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Group looks to bring live music back to Belle Isle

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Prior to the 1980s, music used to be a regular attraction on Detroit’s island park, especially at the Remick Band Shell

A concrete awning juts out at an angle over an empty stage. There’s paint peeling and a fence around it.
The Remick Band Shell.
Photos by Tom Perkins

For 26 years, the Detroit Concert Band’s Carol Ober regularly took the stage as first associate clarinet at Belle Isle’s then-popular Remick Band Shell. She fondly recalls the pre-concert picnics with her bandmates, the freighters floating by on the Detroit River during the show, and the “huge crowds” that often numbered in the thousands.

“It’s such an excellent, beautiful location,” says Ober, who played at Remick from the late 1960s until some time in the 1980s. “It was a really nice place to play with good facilities.”

Musicians like Ober could once again take the stage at Remick if a new effort to revive the structure is successful. The nonprofit Music On Belle Isle Group (MOBIG) is in the process of organizing, raising funds, and raising awareness for the project.

The Remick Band Shell, just west of the Belle Isle Aquarium off Loiter Way, is one of the last major undeveloped features of the island.

While ideally it would like to renovate the band shell, MOBIG president Craig Strain says the group’s top priority is to establish a music venue on the island, and for a return to the days prior to the 1980s when concert bands, symphonies, and similar acts made music in the park. If a Remick renovation proves too costly or impractical, the group may try to build a new shell elsewhere on the island.

“A lot of us remember those days and Belle Isle is a perfect place to play—it’s close to downtown Detroit, it’s on the water, and it’s just a beautiful island,” says Strain, who also composes, arranges, and directs various metro Detroit music ensembles.

A map of an island with a red marker where the Remick Band Shell is. Google Earth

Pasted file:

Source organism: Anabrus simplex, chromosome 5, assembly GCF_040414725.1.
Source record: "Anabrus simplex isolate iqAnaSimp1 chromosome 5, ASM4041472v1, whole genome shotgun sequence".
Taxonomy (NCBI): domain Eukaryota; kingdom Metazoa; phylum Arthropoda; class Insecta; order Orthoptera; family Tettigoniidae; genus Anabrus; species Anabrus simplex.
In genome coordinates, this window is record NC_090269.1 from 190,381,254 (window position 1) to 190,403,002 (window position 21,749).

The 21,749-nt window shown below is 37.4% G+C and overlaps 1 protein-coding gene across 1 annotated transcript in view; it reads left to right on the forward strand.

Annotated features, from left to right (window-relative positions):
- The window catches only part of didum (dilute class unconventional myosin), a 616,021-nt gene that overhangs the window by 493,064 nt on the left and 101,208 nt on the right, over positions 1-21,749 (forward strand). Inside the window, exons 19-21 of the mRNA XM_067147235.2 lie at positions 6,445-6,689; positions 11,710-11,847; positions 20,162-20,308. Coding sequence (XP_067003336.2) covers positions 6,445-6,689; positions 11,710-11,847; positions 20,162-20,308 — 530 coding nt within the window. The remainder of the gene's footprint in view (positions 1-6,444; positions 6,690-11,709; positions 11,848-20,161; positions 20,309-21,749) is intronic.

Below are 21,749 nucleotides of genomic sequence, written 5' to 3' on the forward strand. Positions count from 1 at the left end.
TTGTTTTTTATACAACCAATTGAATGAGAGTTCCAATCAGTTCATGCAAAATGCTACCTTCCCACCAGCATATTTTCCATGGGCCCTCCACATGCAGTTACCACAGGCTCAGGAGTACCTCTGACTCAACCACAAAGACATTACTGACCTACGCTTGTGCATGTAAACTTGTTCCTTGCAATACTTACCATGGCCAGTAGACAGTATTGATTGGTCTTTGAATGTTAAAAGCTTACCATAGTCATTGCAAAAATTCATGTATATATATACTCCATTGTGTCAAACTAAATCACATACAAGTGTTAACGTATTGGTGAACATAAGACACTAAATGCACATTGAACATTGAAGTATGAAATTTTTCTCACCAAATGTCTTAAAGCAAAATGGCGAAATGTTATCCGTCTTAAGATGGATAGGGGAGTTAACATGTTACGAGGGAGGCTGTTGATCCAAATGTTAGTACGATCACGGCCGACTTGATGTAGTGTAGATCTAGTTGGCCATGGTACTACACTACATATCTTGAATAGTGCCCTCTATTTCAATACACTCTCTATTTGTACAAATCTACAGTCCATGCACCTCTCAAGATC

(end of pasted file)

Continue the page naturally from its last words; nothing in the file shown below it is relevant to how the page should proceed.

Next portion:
So far, MOBIG has held two seasons of concerts that have brought bands to Sunset Point and another location near Remick, and MOBIG member Carol Huff says groups are “calling and begging to play.”

There’s been a lot of interest in the renovation effort. MOBIG has raised 10 times its 2019 fundraising goal, though it still needs more money to pay for the first order of business—a $17,000 architectural assessment to determine Remick’s needs. The shell appears to be in good shape from the outside, but its wiring and plumbing would need to be redone, and Strain says the dressing room underneath the stage is wet and damaged from flooding.

But there’s another factor complicating a possible Remick renovation more than cost. Acclaimed Dutch garden designer Piet Oudolf is building a new garden on a lot across from the stage. MOBIG envisions putting on concerts that draw thousands of people, and Strain said it planned to use the lot on which the garden is being built for seating.

That’s forcing MOBIG to consider alternatives. Among the ideas that have been floated, but are in no way formal proposals, are moving Remick to another location or building a new band shell on Sunset Point. The point’s trees, picnic table, and views make it an attractive option.

“A new band shell right there is a good spot,” Strain says. “It looks directly out at the Renaissance Center and has water on both sides.”

That would mean, however demolishing a singular band shell with a rich history. The Remick was built in 1950 with funds from Jerome Remick, an early 20th century Detroit sheet music mogul who Detroit Historical Society senior curator Joel Stone called a “massive” force in the music industry.

“From the 1890s through the 1930s, he had all the big hits that were out there nationally, had offices in New York, and published out of Detroit,” Stone says. “You name any of the big hits from that era, chances are they were [published by Remick].”

A large concrete awning hangs over a concrete stage.
A close-up of Remick’s awning.

He retired some time in the 1930s, and after the war put up money for the city to build the band shell. It’s one of a handful of postwar structures built on Belle Isle and the most architecturally interesting of that group, though Stone says there’s no clear record of who designed the midcentury modern shell. It’s also one of a small number around the nation to incorporate such a design. A park in Midland holds one that’s similar, but is also much smaller.

“It’s unique in that so many band shells are more like the Hollywood Bowl with that bowl shape,” Stone says. “It’s a neat structure and I’d hate to see it go away.”

The Detroit Concert Band, led by respected composer Leonard B. Smith, essentially took up residency at the Remick playing John Philip Sousa’s marches, while the Detroit Symphony Orchestra and similar acts also regularly performed. Stone says it was one of metro Detroit’s only outdoor venues and predated Meadow Brook Amphitheatre and the region’s other amphitheaters.

“Those guys were out there on Sunday nights for ages,” he adds. ”They would get thousands of people out sitting in lawn chairs and on picnic blankets.”

As the city’s economy declined and crime increased in the 1980s, the Detroit Concert Band moved to the State Fairgrounds, and the shell sat dormant save for a few soul and rock performances throughout the decades.

But Ober highlights what the shell once was, and says she’s hopeful it can be restored.

“It does have a history, and it’s part of Detroit’s history,” she says. “I wish they would renovate the shell and do something with it. I think it’s worth it.”

Belle Isle

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